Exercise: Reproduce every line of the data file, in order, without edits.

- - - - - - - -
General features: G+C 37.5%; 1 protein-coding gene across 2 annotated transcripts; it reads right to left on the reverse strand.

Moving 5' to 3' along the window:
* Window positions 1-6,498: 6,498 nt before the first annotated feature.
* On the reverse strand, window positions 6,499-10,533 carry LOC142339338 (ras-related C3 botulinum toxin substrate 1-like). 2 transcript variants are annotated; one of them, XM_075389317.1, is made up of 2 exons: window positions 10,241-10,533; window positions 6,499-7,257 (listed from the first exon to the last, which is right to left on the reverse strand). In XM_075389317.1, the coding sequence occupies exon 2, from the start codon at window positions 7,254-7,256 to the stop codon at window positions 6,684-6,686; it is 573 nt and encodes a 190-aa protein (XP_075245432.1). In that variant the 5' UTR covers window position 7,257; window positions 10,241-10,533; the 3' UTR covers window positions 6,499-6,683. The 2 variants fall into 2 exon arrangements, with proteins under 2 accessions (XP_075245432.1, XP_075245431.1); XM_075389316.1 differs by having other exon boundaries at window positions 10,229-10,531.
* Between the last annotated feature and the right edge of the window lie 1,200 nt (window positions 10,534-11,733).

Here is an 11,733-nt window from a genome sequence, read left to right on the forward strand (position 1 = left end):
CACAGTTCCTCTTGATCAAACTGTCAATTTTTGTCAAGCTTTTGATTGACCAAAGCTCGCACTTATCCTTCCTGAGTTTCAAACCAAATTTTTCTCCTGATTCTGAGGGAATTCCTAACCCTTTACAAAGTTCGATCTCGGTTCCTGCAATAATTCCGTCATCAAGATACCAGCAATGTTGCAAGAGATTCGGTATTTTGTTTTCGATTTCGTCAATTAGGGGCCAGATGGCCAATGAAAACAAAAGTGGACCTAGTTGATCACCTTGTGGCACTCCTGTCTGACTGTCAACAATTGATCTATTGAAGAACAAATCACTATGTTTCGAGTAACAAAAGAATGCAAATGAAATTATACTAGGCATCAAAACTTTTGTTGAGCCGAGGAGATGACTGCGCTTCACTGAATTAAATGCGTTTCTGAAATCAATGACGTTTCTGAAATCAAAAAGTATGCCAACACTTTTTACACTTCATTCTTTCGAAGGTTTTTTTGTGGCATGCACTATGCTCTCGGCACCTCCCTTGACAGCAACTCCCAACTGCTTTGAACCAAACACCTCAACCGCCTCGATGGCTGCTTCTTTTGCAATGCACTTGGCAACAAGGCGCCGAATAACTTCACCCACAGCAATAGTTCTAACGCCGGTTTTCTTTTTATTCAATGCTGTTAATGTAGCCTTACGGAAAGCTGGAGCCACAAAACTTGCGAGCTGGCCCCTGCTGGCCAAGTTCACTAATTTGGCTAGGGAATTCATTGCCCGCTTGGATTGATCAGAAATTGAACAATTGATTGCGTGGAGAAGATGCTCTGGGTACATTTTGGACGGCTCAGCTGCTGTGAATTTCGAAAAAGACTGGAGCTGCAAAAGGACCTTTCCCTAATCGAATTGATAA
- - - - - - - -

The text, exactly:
General features: G+C 37.5%; 1 protein-coding gene across 2 annotated transcripts; it reads right to left on the reverse strand.

Moving 5' to 3' along the window:
* Window positions 1-6,498: 6,498 nt before the first annotated feature.
* On the reverse strand, window positions 6,499-10,533 carry LOC142339338 (ras-related C3 botulinum toxin substrate 1-like). 2 transcript variants are annotated; one of them, XM_075389317.1, is made up of 2 exons: window positions 10,241-10,533; window positions 6,499-7,257 (listed from the first exon to the last, which is right to left on the reverse strand). In XM_075389317.1, the coding sequence occupies exon 2, from the start codon at window positions 7,254-7,256 to the stop codon at window positions 6,684-6,686; it is 573 nt and encodes a 190-aa protein (XP_075245432.1). In that variant the 5' UTR covers window position 7,257; window positions 10,241-10,533; the 3' UTR covers window positions 6,499-6,683. The 2 variants fall into 2 exon arrangements, with proteins under 2 accessions (XP_075245432.1, XP_075245431.1); XM_075389316.1 differs by having other exon boundaries at window positions 10,229-10,531.
* Between the last annotated feature and the right edge of the window lie 1,200 nt (window positions 10,534-11,733).

Here is an 11,733-nt window from a genome sequence, read left to right on the forward strand (position 1 = left end):
CACAGTTCCTCTTGATCAAACTGTCAATTTTTGTCAAGCTTTTGATTGACCAAAGCTCGCACTTATCCTTCCTGAGTTTCAAACCAAATTTTTCTCCTGATTCTGAGGGAATTCCTAACCCTTTACAAAGTTCGATCTCGGTTCCTGCAATAATTCCGTCATCAAGATACCAGCAATGTTGCAAGAGATTCGGTATTTTGTTTTCGATTTCGTCAATTAGGGGCCAGATGGCCAATGAAAACAAAAGTGGACCTAGTTGATCACCTTGTGGCACTCCTGTCTGACTGTCAACAATTGATCTATTGAAGAACAAATCACTATGTTTCGAGTAACAAAAGAATGCAAATGAAATTATACTAGGCATCAAAACTTTTGTTGAGCCGAGGAGATGACTGCGCTTCACTGAATTAAATGCGTTTCTGAAATCAATGACGTTTCTGAAATCAAAAAGTATGCCAACACTTTTTACACTTCATTCTTTCGAAGGTTTTTTTGTGGCATGCACTATGCTCTCGGCACCTCCCTTGACAGCAACTCCCAACTGCTTTGAACCAAACACCTCAACCGCCTCGATGGCTGCTTCTTTTGCAATGCACTTGGCAACAAGGCGCCGAATAACTTCACCCACAGCAATAGTTCTAACGCCGGTTTTCTTTTTATTCAATGCTGTTAATGTAGCCTTACGGAAAGCTGGAGCCACAAAACTTGCGAGCTGGCCCCTGCTGGCCAAGTTCACTAATTTGGCTAGGGAATTCATTGCCCGCTTGGATTGATCAGAAATTGAACAATTGATTGCGTGGAGAAGATGCTCTGGGTACATTTTGGACGGCTCAGCTGCTGTGAATTTCGAAAAAGACTGGAGCTGCAAAAGGACCTTTCCCTAATCGAATTGATAA